|Publication number||US4779832 A|
|Application number||US 07/075,513|
|Publication date||Oct 25, 1988|
|Filing date||Jul 20, 1987|
|Priority date||Jul 20, 1987|
|Publication number||07075513, 075513, US 4779832 A, US 4779832A, US-A-4779832, US4779832 A, US4779832A|
|Inventors||Richard W. A. Rees|
|Original Assignee||General Motors Corporation|
|Export Citation||BiBTeX, EndNote, RefMan|
|Patent Citations (13), Referenced by (12), Classifications (10), Legal Events (5)|
|External Links: USPTO, USPTO Assignment, Espacenet|
This invention relates to vehicle seats in general, and specifically to a manually operable vehicle seat adjustor assembly that is particularly compact and easily actuated.
Powered vehicle seat height adjustors are typically actuated by a simple switch, which is undeniably simple, compact, and easy for a seat occupant to operate. However, the expense of powered systems is such that there is a continued interest in manually operable systems. In a manually operable seat height adjustor, there is the need for some kind of mechanical actuator, which generally takes the form of a lever that is grasped by the operator and rotated or lifted from an inoperative to an operative position. Clearly, as with any lever, the ease with which such an actuator may be operated is directly proportional to its length, the longer being the easier to operate. Conversely, its compactness suffers with increased length. A long lever rigidly joined to one element of a linkage would move that element of the linkage easily, but would likely, at least some point in its path of travel, extend above the level of the seat or otherwise extend into an undesired space in the interior of the vehicle. Consequently, such lever actuators are typically quite short, or are limited as to how far they rotate up or down.
A further shortcoming of many manual seat height adjustors is that the lever actuator, whatever its length, does no more than unlock a linkage that has a counterbalancing spring in it. Then it is up to the seat occupant to shift his or her weight up or down with the help only of the counterbalancing spring. The actuating lever is not held to any part of the linkage so that its mechanical advantage, however small it might be, can be used to assist in shifting the seat up or down. There is a known type of seat adjustor in which a telescoping handle is pulled out and rotated up or down, so as to be long when in use, but shorter and out of the way when not in use. This actuator also has a clutch spring that wraps a shaft of the linkage so that the mechanical advantage of the lever can be used by the operator seat occupant to assist in shifting up or down. There are limitations, however, to how rigidly a wrapping clutch spring can hold the shaft, and the stiffness of a telescoping tube is limited to the amount of metal overlap at the joint between its sections.
The subject invention provides a manually operable vehicle seat adjustor assembly that has the actuation ease of a long lever actuator, yet which is effectively compact. Furthermore, the actuator does not have the limitations noted above, in that the handle assembly, though relatively long, need not be telescoped when not in use, and it is much more rigidly held to the linkage than a wrapping clutch spring would allow. In addition, the preferred embodiment disclosed concurrently provides an advantageous means of preventing the seat from becoming unlocked at any given height.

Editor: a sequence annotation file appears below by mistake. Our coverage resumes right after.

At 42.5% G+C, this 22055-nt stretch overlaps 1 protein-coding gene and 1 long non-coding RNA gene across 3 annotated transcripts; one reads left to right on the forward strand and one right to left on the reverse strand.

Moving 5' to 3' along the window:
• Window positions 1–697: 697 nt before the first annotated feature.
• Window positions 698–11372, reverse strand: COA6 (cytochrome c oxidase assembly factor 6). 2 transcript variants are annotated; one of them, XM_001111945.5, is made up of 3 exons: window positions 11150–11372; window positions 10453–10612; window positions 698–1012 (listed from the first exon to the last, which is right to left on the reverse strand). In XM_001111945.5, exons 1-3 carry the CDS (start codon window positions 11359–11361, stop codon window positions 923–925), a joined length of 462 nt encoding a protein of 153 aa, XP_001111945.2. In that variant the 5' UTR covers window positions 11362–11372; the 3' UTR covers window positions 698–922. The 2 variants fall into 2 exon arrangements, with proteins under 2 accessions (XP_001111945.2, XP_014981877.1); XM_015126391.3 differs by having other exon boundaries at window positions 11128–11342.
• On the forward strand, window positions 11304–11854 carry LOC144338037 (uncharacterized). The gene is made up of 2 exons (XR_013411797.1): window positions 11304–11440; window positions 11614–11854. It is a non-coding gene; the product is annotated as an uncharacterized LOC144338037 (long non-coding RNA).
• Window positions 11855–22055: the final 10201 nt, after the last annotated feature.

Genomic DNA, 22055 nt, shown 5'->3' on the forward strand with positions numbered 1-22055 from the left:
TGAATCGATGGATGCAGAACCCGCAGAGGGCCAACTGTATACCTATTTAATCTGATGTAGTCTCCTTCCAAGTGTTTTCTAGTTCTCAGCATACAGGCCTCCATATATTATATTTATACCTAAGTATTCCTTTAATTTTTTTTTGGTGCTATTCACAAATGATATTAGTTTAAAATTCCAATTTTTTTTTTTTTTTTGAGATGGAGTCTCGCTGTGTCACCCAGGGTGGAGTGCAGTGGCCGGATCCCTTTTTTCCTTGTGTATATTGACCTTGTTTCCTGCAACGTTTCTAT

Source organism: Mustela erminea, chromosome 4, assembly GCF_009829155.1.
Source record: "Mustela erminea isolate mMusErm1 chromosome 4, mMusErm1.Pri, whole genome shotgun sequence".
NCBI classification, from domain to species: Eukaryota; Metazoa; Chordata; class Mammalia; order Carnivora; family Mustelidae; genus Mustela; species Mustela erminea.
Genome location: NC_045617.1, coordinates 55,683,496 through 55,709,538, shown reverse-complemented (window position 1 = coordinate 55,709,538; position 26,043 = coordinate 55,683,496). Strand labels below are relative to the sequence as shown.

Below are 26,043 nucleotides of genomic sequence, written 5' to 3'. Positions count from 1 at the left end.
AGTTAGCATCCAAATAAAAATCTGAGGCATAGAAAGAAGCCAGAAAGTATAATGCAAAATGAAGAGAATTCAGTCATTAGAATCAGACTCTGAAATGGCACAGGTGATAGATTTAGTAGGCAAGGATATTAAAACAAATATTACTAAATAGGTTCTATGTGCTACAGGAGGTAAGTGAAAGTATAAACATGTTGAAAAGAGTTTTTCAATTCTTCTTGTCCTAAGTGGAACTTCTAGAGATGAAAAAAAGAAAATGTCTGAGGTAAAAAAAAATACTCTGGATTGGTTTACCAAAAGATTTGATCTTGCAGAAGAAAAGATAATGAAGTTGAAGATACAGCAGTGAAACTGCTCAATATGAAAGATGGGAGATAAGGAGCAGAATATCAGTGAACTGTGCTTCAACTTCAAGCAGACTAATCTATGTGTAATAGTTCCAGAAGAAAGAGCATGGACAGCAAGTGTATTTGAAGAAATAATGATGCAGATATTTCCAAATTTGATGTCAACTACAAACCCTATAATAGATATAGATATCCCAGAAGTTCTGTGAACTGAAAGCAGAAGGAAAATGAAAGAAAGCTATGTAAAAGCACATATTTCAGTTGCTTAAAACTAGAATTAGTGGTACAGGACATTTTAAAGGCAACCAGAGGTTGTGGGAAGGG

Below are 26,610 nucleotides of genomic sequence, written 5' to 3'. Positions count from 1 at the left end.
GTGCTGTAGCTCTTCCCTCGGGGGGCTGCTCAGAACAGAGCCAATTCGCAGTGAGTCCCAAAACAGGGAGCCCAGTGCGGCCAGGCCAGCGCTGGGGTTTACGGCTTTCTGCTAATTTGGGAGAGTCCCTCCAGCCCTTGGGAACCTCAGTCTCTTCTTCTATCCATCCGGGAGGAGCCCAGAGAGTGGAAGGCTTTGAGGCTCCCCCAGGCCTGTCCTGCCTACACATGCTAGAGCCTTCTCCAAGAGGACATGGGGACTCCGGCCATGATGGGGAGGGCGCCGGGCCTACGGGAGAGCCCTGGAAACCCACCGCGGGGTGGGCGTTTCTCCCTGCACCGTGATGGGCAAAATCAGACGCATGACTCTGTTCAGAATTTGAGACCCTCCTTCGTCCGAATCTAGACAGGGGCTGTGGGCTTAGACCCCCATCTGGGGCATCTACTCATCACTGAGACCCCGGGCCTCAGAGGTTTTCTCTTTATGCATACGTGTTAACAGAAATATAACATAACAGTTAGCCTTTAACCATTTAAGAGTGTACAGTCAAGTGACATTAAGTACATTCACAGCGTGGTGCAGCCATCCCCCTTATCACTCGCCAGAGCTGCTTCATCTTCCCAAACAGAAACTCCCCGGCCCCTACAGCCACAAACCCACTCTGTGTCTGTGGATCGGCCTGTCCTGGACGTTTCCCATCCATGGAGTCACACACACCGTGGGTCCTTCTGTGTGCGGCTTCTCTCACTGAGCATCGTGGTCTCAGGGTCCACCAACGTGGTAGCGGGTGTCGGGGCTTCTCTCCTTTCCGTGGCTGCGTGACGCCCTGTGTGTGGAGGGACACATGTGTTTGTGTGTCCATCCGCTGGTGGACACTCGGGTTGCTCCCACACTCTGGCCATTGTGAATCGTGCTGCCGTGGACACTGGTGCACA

The cushion support, or seat pan of the seat, which is the driver's seat in the embodiment disclosed, is supported on the vehicle floor for vertical movement by a pair of four bar linkages. The top bar of the linkage consists of the seat pan itself, which is pivoted to a front and a rear link on each side thereof. The bottom bar of each of the four bar linkages is a main frame, which is mounted to the vehicle floor. Each of the rear links has a straight slot therein intermediate the points where it is pivoted to the seat pan and the main frame. A counterbalancing spring means acts between the main frame and each rear link to substantially counteract the weight of the seat occupant. Each main frame has a series of positive detents arranged along an arc about the rear link-main frame pivot point which, in the embodiment disclosed, consist of a series of teeth on one edge of an arcuate slot. These detents keep the seat pan locked at one of a series of selected heights, one height corresponding to each detent, in cooperation with other structure described below.
The handle assembly that actuates the adjustor assembly is located on the right hand side of the seat pan and includes an elongated outer casing and an inner elongated push rod, the front end of which extends out of the front of the casing. The push rod is movable within the casing by thumb pressure from the operator. The casing is pivoted commonly to the rear link-cushion support pivot and has a slot therein with an arcuate portion defined about that common pivot and a straight portion extending generally along the axis of the casing. The straight portion of the slot in the handle assembly casing is sized so that the handle assembly may be rotated to what may be termed a ready position, where the casing slot straight portion and rear link straight slot are aligned. The back end of the push rod also has a pusher bar attached thereto which has an arcuate back edge, which arcuate edge is shaped so as to be locatable generally contiguous to the casing slot arcuate portion.